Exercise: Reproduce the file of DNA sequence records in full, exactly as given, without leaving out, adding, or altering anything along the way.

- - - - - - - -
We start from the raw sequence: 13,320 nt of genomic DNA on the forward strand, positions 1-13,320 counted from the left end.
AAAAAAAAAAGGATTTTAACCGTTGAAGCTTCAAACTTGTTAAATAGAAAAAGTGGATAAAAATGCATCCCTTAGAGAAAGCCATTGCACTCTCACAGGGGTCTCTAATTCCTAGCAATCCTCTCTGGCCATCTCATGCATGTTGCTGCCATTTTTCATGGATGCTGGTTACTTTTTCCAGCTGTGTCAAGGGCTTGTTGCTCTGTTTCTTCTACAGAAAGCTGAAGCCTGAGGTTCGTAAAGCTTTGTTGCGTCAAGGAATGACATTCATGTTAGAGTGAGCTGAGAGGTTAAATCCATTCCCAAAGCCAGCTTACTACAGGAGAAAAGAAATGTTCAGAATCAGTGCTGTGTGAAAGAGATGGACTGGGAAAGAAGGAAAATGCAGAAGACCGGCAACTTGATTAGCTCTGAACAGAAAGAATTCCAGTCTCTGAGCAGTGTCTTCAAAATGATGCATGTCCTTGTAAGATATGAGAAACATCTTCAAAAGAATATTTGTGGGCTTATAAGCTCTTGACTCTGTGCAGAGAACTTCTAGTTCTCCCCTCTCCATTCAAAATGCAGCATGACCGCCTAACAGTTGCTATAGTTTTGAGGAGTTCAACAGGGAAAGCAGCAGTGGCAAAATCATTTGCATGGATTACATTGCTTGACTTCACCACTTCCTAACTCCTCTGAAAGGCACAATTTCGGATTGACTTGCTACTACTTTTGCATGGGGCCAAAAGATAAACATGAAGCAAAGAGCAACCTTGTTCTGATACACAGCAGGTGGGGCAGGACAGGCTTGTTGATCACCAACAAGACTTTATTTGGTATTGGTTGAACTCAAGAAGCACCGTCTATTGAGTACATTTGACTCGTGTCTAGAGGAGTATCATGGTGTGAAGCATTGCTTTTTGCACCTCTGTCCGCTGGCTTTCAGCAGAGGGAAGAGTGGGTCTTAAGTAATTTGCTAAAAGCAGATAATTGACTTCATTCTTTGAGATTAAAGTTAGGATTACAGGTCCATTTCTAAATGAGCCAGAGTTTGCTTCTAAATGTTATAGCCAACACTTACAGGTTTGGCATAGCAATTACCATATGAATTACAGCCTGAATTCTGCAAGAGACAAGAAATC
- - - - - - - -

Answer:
We start from the raw sequence: 13,320 nt of genomic DNA on the forward strand, positions 1-13,320 counted from the left end.
AAAAAAAAAAGGATTTTAACCGTTGAAGCTTCAAACTTGTTAAATAGAAAAAGTGGATAAAAATGCATCCCTTAGAGAAAGCCATTGCACTCTCACAGGGGTCTCTAATTCCTAGCAATCCTCTCTGGCCATCTCATGCATGTTGCTGCCATTTTTCATGGATGCTGGTTACTTTTTCCAGCTGTGTCAAGGGCTTGTTGCTCTGTTTCTTCTACAGAAAGCTGAAGCCTGAGGTTCGTAAAGCTTTGTTGCGTCAAGGAATGACATTCATGTTAGAGTGAGCTGAGAGGTTAAATCCATTCCCAAAGCCAGCTTACTACAGGAGAAAAGAAATGTTCAGAATCAGTGCTGTGTGAAAGAGATGGACTGGGAAAGAAGGAAAATGCAGAAGACCGGCAACTTGATTAGCTCTGAACAGAAAGAATTCCAGTCTCTGAGCAGTGTCTTCAAAATGATGCATGTCCTTGTAAGATATGAGAAACATCTTCAAAAGAATATTTGTGGGCTTATAAGCTCTTGACTCTGTGCAGAGAACTTCTAGTTCTCCCCTCTCCATTCAAAATGCAGCATGACCGCCTAACAGTTGCTATAGTTTTGAGGAGTTCAACAGGGAAAGCAGCAGTGGCAAAATCATTTGCATGGATTACATTGCTTGACTTCACCACTTCCTAACTCCTCTGAAAGGCACAATTTCGGATTGACTTGCTACTACTTTTGCATGGGGCCAAAAGATAAACATGAAGCAAAGAGCAACCTTGTTCTGATACACAGCAGGTGGGGCAGGACAGGCTTGTTGATCACCAACAAGACTTTATTTGGTATTGGTTGAACTCAAGAAGCACCGTCTATTGAGTACATTTGACTCGTGTCTAGAGGAGTATCATGGTGTGAAGCATTGCTTTTTGCACCTCTGTCCGCTGGCTTTCAGCAGAGGGAAGAGTGGGTCTTAAGTAATTTGCTAAAAGCAGATAATTGACTTCATTCTTTGAGATTAAAGTTAGGATTACAGGTCCATTTCTAAATGAGCCAGAGTTTGCTTCTAAATGTTATAGCCAACACTTACAGGTTTGGCATAGCAATTACCATATGAATTACAGCCTGAATTCTGCAAGAGACAAGAAATC